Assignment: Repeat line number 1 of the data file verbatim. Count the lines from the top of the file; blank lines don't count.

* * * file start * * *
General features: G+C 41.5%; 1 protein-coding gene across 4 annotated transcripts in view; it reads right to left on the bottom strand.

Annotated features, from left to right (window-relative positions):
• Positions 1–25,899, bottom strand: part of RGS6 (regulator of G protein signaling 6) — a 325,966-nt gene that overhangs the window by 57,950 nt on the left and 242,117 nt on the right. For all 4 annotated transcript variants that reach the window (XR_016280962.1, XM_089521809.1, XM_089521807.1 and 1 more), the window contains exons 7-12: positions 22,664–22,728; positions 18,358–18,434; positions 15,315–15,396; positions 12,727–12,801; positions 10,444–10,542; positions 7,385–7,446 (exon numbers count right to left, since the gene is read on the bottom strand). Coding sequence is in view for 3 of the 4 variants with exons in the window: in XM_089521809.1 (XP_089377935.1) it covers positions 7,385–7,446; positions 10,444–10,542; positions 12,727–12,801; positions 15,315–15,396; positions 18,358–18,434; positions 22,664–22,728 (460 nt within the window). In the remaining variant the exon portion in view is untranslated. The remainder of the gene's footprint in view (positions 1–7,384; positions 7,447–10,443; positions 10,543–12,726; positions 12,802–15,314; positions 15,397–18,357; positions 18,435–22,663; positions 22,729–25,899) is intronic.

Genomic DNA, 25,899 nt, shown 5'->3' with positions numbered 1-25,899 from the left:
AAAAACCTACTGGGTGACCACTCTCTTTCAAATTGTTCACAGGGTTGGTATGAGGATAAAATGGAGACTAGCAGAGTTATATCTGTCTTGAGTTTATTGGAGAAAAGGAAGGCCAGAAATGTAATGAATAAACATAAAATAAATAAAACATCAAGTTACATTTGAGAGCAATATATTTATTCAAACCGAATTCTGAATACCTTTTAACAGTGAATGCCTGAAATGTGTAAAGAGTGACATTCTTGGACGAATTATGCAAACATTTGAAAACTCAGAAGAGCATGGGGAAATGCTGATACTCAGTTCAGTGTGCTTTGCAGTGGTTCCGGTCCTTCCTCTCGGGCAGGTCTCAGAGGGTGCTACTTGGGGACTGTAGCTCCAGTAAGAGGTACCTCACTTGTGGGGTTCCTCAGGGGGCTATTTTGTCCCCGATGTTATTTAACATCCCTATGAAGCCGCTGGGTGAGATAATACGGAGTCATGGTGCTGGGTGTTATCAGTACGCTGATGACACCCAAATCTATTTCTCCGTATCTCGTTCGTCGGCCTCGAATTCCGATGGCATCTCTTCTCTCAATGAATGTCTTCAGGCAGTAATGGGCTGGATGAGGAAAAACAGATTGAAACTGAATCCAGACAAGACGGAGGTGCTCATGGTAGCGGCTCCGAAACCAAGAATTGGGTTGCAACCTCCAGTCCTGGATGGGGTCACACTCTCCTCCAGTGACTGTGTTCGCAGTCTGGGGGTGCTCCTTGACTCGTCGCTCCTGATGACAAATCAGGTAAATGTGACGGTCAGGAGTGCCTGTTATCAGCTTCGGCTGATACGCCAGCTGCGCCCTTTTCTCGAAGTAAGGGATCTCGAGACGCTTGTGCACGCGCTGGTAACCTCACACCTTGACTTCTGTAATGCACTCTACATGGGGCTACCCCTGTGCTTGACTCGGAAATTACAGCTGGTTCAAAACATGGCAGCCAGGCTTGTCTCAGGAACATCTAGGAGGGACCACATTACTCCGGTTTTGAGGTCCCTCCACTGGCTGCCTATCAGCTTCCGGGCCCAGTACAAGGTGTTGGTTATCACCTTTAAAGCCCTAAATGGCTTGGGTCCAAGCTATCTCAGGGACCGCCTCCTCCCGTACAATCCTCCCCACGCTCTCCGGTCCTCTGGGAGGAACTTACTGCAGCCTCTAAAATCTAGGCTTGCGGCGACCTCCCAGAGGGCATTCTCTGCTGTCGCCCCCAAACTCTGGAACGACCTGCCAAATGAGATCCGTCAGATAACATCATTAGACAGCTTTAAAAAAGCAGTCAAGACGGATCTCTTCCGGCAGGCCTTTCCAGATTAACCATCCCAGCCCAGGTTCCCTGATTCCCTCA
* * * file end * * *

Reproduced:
General features: G+C 41.5%; 1 protein-coding gene across 4 annotated transcripts in view; it reads right to left on the bottom strand.